Let’s talk about herbicides. It’s almost the time of year when we’ll start seeing the spraying equipment hitting the fields around here, so let’s talk about herbicides, one in particular called dicamba. And if you read the agriculture press, you’ll be seeing articles like this one that warn of the pitfalls of using this old-but-new-again herbicide: Caution Lights Ahead For Dicamba Use | Ag Professional. (And before you ask, yes, there are already dicamba resistant weeds out there and one experiment showed it took one type of weed only three generations to develop resistance to the herbicide. <read that article here>)
Now I should point out that dicamba has been around for a long time. It was developed back in the late 1950s and has been on the market ever since. It’s used to control broadleaf weeds and brush. What’s new about it is that Monsanto has developed a line of dicamba resistant crops such as soybeans which can tolerate the herbicide. With these crops being resistant to both glyphosate, the active ingredient in RoundUP, and dicamba, the hope is that this double dose of herbicide will help to control weeds that are resistant to glyphosate alone.
But there are, as always, problems.
The first of these is dicamba itself. It volatilizes easily, going into vapor, which then moves over large areas. It also is subject to drift while spraying. The droplets from the sprayers can drift over large areas as well. This combination of easy volatility and tendency to drift makes it troublesome to work with because it can spread over large areas, killing or damaging plants well outside of the area being treated. In order for dicamba to be used in the way Monsanto wanted, special blends and compounds had to be created to help prevent the easy volatility and drift of the product so it wouldn’t contaminate adjacent fields.
Monsanto decided to sell its Xtend seeds before the herbicide blend it was designed to work with was approved by the government. The result was that farmers who should have known better planted the seed, and then used dicamba blends that were not approved for use, and tens of thousands of acres (some estimates are in the hundreds of thousands of acres) of crops were damaged or killed by the drift from the herbicide. There are currently lawsuits going on against Monsanto claiming the company is responsible because it released the Xtend seed before the accompanying herbicide blend was available, and Monsanto should have known that some farmers would use dicamba illegally.
The new legal blend is now available, but even that isn’t going to solve the problem. There are a whole host of restrictions, requirements and warnings adorning the labels of the new herbicide. It can only be used with a particular type of sprayer nozzle, has to be applied no more than X inches above the weeds, has to be used at a certain point in the weeds’ life span, the wind can be no more than 10-15 MPH… The list goes on and on. All of the warnings and requirements indicate that this new “safer” blend isn’t all that much safer than the original form of dicamba was.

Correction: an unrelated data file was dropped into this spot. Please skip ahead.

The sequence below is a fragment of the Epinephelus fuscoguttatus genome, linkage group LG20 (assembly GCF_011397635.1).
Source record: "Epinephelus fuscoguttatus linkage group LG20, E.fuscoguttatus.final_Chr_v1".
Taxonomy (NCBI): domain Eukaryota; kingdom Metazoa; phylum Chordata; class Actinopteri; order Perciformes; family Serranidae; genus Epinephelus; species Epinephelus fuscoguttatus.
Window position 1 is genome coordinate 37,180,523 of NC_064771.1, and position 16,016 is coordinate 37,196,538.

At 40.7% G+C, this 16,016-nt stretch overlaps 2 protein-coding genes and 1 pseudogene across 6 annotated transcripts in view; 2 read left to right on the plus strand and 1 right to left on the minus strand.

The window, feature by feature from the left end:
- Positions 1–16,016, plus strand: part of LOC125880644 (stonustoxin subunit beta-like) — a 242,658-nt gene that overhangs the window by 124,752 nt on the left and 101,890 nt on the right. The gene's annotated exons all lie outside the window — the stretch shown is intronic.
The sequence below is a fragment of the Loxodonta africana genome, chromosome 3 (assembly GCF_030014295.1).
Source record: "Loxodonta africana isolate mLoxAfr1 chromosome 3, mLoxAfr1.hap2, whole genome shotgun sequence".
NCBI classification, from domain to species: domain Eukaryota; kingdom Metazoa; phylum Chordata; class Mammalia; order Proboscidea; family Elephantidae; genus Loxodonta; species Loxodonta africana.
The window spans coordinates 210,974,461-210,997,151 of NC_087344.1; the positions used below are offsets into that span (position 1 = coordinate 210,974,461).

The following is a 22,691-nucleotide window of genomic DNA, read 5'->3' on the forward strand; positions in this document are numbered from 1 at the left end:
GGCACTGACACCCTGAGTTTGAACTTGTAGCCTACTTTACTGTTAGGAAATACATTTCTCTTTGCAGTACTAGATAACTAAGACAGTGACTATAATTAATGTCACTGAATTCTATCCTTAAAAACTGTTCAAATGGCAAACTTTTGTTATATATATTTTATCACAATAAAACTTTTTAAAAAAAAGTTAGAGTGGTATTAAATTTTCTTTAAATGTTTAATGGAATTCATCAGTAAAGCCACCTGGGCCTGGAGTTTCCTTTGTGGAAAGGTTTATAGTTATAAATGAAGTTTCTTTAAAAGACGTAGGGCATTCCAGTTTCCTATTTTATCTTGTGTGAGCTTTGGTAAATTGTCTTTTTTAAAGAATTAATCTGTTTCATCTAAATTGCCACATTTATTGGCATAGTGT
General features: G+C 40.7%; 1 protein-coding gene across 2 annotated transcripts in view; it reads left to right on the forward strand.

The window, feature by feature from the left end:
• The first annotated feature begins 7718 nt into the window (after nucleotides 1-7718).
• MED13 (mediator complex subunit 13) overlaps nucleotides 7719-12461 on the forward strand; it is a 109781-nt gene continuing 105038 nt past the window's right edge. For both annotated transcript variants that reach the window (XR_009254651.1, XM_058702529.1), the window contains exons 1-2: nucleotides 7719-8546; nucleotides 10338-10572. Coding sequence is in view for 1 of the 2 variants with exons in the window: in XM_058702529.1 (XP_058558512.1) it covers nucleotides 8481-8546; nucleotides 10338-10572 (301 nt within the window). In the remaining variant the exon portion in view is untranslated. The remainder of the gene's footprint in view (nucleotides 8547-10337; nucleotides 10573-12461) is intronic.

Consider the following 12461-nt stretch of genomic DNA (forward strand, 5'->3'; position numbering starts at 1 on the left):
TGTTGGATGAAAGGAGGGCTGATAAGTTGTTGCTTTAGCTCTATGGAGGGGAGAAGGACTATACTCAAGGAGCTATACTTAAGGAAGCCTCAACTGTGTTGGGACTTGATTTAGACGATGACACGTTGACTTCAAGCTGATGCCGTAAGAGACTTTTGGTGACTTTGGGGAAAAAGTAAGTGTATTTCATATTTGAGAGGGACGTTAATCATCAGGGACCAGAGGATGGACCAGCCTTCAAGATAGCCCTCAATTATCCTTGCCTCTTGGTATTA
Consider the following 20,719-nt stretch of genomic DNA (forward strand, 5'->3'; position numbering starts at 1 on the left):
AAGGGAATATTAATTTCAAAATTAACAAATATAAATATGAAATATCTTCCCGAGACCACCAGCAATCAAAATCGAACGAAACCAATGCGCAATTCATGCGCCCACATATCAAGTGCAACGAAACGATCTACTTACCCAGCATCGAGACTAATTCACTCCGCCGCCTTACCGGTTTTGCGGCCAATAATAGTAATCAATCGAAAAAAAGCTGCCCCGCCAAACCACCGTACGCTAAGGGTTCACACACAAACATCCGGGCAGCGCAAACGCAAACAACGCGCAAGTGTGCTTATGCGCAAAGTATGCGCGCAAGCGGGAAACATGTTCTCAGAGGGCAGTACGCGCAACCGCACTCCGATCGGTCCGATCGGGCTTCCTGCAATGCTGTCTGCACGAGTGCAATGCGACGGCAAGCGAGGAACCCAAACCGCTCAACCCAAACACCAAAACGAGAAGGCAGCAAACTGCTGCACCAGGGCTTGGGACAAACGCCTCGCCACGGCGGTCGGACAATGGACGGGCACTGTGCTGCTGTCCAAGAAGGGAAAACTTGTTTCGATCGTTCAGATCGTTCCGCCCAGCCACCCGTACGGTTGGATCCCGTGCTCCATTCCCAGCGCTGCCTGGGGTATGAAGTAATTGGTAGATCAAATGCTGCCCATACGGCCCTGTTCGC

And in the long run dicamba is going to end up being just as useless in controlling weeds as glyphosate is becoming because as that article I linked to at the beginning points out, weeds will quickly become immune to it as well.
I keep wondering how much longer we can keep this up, concocting ever more toxic and complex blends of herbicides to try to control weeds, when we know that it is, at best, a temporary fix and that the weeds will eventually become immune to even that.
Meanwhile over in France the government has been trying to push things in the other direction, trying to get agriculture away from the ever increasing reliance on herbicides and pesticides. France <story here> has set a goal of cutting the use of pesticides of various types by 50% over the next ten years through the use of alternative methods of pest and weed control. How successful the program has been is a bit questionable, but studies have indicated that farms could significantly cut their use of pesticides and herbicides without a loss of income. But it would require some significant changes in farming practices.
Can we get away from this apparently never ending cycle of herbicide/pesticide resistance? We’re going to find out and in the not too distant future because the current situation simply cannot continue indefinitely.